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As temperatures in the 40s beckon, time to go outside in Buffalo

When December delivers a Sunday with temperatures of up to 45 degrees and without a snowflake in sight, Western New Yorkers seize it and go places usually off-limits until spring.

Normally, they might be pointing their vehicles toward ski country or scrambling for an indoor attraction to escape the weather.

Not this time. And even more people might have joined them outdoors if not for a certain televised football game that they couldn’t bear to pass up.

Out-of-season scenes abounded Sunday afternoon. A cyclist riding in shorts on a bike path along Lake Erie. Two guys playing tennis at the McMillan Courts. Kids in brightly colored jackets playing soccer at Delaware Park. A man fishing at Erie Basin Marina, near rows of empty boat slips.

At LaSalle Park, a dozen young skateboarders filled the skate park’s ramps. One of them was 20-year-old Johnny Pepperony, of Tonawanda.

He woke up, saw it was a nice day and headed to the park. “I want to snowboard, but you take what you get,” he said after gliding to the top of a ramp. “We’re in Buffalo.”

Just down the road, dog owners watched their pets frolic and chase balls inside the fenced-in dog park. Dog owners such as Therese Bass of Buffalo savored the mild moment. “I come here pretty often, but I probably wouldn’t usually come around now, because it’s too cold,” Bass said. “I saw a boatload of people jogging in shorts.”

Terry Murzynski, of Orchard Park, captured the “carpe diem” spirit as well as anyone: He kayaked on Lake Erie for about two hours. He tried to catch some walleye or bass while he was at it, at a favorite spot off Buffalo Harbor State Park. “Usually, the fishing’s good there, but not much going on today,” he said.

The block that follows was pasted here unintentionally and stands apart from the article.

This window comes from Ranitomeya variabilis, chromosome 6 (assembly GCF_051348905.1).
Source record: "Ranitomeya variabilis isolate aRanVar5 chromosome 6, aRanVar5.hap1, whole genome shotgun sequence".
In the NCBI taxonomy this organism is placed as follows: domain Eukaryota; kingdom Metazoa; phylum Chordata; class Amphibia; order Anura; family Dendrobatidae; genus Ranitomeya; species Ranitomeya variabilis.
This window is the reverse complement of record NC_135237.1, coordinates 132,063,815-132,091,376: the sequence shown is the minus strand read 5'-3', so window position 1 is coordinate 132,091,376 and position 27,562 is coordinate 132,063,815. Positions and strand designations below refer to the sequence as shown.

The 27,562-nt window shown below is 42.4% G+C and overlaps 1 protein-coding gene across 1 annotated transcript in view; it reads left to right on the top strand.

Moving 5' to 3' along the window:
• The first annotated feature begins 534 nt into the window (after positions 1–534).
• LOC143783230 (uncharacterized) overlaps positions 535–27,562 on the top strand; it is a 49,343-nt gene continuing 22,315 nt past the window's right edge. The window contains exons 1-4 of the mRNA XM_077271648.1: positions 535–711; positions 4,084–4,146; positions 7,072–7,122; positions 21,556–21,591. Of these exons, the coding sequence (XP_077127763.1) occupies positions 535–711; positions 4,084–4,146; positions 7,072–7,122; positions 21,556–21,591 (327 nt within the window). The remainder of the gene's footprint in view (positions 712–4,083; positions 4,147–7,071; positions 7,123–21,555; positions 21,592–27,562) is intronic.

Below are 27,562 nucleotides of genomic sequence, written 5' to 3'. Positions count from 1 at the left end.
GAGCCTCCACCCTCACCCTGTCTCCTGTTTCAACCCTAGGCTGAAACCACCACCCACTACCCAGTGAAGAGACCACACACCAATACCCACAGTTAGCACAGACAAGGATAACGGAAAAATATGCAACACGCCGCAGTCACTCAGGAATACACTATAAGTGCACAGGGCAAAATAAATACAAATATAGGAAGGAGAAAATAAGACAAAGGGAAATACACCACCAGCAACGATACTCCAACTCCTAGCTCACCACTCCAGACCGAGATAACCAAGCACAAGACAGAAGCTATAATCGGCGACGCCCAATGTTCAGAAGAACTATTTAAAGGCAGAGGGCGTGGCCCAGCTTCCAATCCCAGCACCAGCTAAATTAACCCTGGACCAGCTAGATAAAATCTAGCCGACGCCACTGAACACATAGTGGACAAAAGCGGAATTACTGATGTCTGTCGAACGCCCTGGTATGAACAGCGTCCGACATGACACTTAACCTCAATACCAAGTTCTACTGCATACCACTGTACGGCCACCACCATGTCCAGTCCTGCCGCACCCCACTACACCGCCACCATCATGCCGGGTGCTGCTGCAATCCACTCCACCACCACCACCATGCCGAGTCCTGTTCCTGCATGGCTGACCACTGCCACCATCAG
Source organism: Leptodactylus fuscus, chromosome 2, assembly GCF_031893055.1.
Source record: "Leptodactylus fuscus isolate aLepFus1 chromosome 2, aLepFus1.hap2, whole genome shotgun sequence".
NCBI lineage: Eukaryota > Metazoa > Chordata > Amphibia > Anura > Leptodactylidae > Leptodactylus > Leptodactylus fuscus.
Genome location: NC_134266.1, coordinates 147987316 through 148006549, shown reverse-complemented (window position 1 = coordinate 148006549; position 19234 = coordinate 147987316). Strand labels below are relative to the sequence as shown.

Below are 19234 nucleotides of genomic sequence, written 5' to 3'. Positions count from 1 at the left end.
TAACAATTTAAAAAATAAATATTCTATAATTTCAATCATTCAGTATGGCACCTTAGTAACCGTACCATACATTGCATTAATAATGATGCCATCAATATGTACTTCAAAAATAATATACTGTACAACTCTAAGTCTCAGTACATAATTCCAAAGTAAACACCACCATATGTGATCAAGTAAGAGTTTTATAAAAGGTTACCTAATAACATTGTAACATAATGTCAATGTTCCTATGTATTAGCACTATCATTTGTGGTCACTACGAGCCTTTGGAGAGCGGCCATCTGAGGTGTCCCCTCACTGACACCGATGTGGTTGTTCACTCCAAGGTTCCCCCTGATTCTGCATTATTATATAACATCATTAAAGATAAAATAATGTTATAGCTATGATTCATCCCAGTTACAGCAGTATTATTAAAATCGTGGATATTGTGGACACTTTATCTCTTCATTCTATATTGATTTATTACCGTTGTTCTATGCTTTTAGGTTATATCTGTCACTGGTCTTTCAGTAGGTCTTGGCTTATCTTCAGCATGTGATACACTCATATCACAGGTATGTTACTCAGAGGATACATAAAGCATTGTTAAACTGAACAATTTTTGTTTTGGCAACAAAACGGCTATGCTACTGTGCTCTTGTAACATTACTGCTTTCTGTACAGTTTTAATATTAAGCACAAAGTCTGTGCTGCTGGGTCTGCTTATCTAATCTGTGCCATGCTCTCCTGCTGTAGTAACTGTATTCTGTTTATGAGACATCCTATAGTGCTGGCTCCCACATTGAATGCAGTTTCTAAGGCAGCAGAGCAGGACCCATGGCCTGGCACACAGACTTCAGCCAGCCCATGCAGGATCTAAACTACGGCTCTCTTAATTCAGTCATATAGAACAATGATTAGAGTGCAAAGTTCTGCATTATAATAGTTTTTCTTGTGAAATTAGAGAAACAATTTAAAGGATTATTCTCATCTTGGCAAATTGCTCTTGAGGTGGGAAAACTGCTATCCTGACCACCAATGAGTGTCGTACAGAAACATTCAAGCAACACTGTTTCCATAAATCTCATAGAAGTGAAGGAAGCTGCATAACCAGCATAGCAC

The Ice at Canalside is popular with skaters at this time of year, and that was certainly true Sunday. “Walking in a Winter Wonderland” floated from the speaker system, even if the slope by the rink was rather green.

Drew Szurczynski, of Buffalo, buzzed across the ice, playing tag with his 9-year-old daughter, Kierstyn. He stood out from the crowd not only for his speed, but for the fact he skated in a short-sleeved shirt 16 days before winter’ arrival. “I was wearing a Carhartt for about two hours, so I got real hot,” he said, as his daughter swept past and tagged him. “Now it’s great. It’s perfect.”

In Kenmore, Tina Anderson decided it was a good day to dress up her 3-year-old daughter, Cecelia, and take her outside for some Christmas photos in the village. Then they were heading to see a Minions-themed display on a homeowner’s lawn.

“It’s kind of scary to me,” she said with a laugh. “I feel like it should be colder out and snowier.”

At midafternoon, about two dozen cars were parked in the lot at Grover Cleveland Golf Course in Amherst. The sounds on the course were familiar – the thwack of a ball hit off a tee, members of a foursome needling one another – even if out of place on the calendar. The golfers had a different view.

“Glorious!” a beaming Everett Hardy exclaimed as he strolled down from the 15th green. “It’s like Christmas come early.”